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Wholesale prices surged 0.6 percent in August, the biggest jump in nearly four years, the government said Friday.

The August advance in the Producer Price Index was broad-based and was led by higher prices for food, gasoline, automobiles and tobacco, the Labor Department said.The rise in the index, which measures inflation pressures before they reach the consumer, exceeded analysts' predictions and was the largest since it shot up 1.1 percent in October 1990.

Stock and bond prices tumbled immediately after the report. The Dow Jones industrial average opened more than 30 points down, falling to around 3,875.

The price of the benchmark 301/4-year Treasury bond was down about $13 for every $1,000 invested while its yield, which moves in the opposite direction, was at 7.66 percent, up 0.10 point.

Analysts said the Federal Reserve, which has boosted short-term interest rates five times since February, is now practically certain to raise them again before the end of the year.

"Higher inflation guarantees they will have to tighten in either November or December," said economist David Jones of Aubrey G. Lanston & Co., a Wall Street government securities dealer.

"It took a long time in this expansion to start to see inflation. Now we're seeing it come down to hit the consumer's pocketbook," he said.

Inflation and rising interest rates hurt stocks because they eat away at corporate profits. Higher rates hurt the price of bonds because bonds pay a constant interest rate over a specific time period.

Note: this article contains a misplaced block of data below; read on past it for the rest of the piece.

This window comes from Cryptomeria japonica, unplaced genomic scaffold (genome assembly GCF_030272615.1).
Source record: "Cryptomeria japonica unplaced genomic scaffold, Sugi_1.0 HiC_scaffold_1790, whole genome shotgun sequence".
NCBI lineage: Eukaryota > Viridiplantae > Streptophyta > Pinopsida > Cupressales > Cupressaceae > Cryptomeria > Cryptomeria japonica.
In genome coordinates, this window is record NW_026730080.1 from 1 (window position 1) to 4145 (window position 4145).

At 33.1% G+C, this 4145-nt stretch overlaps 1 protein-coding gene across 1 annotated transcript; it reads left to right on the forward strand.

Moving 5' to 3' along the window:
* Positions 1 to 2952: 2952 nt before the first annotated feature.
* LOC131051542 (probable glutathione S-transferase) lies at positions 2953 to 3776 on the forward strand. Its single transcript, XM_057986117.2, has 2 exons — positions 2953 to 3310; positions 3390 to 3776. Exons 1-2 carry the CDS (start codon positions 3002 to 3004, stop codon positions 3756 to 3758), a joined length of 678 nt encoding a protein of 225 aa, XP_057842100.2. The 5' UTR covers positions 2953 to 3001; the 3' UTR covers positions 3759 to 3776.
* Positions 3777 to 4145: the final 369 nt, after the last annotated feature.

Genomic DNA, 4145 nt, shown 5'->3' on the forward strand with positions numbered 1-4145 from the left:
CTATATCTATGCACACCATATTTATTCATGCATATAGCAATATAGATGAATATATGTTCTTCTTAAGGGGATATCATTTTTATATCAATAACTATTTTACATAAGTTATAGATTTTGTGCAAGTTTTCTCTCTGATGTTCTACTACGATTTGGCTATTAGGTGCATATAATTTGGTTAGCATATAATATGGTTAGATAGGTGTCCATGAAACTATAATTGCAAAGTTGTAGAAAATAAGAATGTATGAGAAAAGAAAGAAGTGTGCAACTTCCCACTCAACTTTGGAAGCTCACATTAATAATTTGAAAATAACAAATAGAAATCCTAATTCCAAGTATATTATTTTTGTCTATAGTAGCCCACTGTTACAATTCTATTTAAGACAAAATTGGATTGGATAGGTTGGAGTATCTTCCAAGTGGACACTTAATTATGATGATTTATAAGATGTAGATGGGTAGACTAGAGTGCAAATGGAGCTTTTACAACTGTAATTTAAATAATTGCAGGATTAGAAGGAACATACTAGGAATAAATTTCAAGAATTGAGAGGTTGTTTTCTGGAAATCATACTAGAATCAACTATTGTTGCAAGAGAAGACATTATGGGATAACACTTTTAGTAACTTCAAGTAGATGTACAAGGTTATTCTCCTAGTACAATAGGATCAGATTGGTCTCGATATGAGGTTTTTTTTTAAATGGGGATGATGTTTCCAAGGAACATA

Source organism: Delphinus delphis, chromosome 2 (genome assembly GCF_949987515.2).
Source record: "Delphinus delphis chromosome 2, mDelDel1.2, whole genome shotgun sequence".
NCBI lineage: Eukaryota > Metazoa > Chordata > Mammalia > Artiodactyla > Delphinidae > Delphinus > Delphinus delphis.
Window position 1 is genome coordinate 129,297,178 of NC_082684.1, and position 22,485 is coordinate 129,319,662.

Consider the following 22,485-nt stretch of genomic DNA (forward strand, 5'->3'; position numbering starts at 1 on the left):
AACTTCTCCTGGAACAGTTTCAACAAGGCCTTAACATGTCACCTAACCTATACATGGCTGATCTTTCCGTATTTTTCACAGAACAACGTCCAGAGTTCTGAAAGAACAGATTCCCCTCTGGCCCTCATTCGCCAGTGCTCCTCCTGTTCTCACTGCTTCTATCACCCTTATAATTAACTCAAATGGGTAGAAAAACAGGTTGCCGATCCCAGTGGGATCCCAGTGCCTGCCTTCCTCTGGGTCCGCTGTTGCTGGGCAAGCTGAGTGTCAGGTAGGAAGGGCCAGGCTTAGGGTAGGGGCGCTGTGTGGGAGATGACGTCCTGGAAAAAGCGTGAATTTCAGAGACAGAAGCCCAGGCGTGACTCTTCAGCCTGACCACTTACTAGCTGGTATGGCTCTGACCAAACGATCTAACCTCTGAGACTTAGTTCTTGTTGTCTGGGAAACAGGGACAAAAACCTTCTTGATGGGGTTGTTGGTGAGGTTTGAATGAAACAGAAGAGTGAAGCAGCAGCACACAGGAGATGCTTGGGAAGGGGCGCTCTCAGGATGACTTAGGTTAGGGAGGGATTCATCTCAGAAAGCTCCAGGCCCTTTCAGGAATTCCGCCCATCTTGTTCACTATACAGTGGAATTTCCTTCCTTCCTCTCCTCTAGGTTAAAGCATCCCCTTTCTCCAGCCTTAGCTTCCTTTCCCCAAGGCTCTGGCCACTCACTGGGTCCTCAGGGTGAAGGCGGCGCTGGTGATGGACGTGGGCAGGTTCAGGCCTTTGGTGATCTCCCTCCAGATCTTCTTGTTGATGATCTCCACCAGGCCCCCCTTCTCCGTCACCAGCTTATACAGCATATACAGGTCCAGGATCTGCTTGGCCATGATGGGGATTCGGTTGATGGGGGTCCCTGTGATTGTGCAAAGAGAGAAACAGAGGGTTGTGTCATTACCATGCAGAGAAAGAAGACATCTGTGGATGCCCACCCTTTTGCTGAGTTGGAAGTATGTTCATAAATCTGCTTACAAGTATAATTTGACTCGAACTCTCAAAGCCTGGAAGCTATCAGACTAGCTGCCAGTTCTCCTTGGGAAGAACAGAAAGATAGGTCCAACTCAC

The producer price index rose 0.5 percent in July after being unchanged in June. For the first eight months of this year, the index has climbed 2.9 percent at an annual rate and was up 1.9 percent for the past 12 months.

Excluding more volatile food and energy prices, the index rose 0.4 percent in August after edging up 0.1 percent in July and declining 0.1 percent in June.

Most analysts estimated in advance of the report that wholesale prices were up 0.5 percent in August. Economists said they anticipated wholesale prices are rising, following the lead of commodities.

The Labor Department said food prices rose 0.7 percent in August, the biggest advance since they were up 0.8 percent last November. Beef prices shot up 6.9 percent - the biggest jump in nearly a decade - while pork rose 3.3 percent and fish 4.4 percent. But vegetable and fruit prices declined.

Car prices climbed 0.7 percent. Analysts said automakers are cutting discounts as demand for cars increases. Gasoline prices soared 6.8 percent, after rising 8 percent in July. Prices for all energy goods advanced 1.7 percent last month following a 2.5 percent jump in July.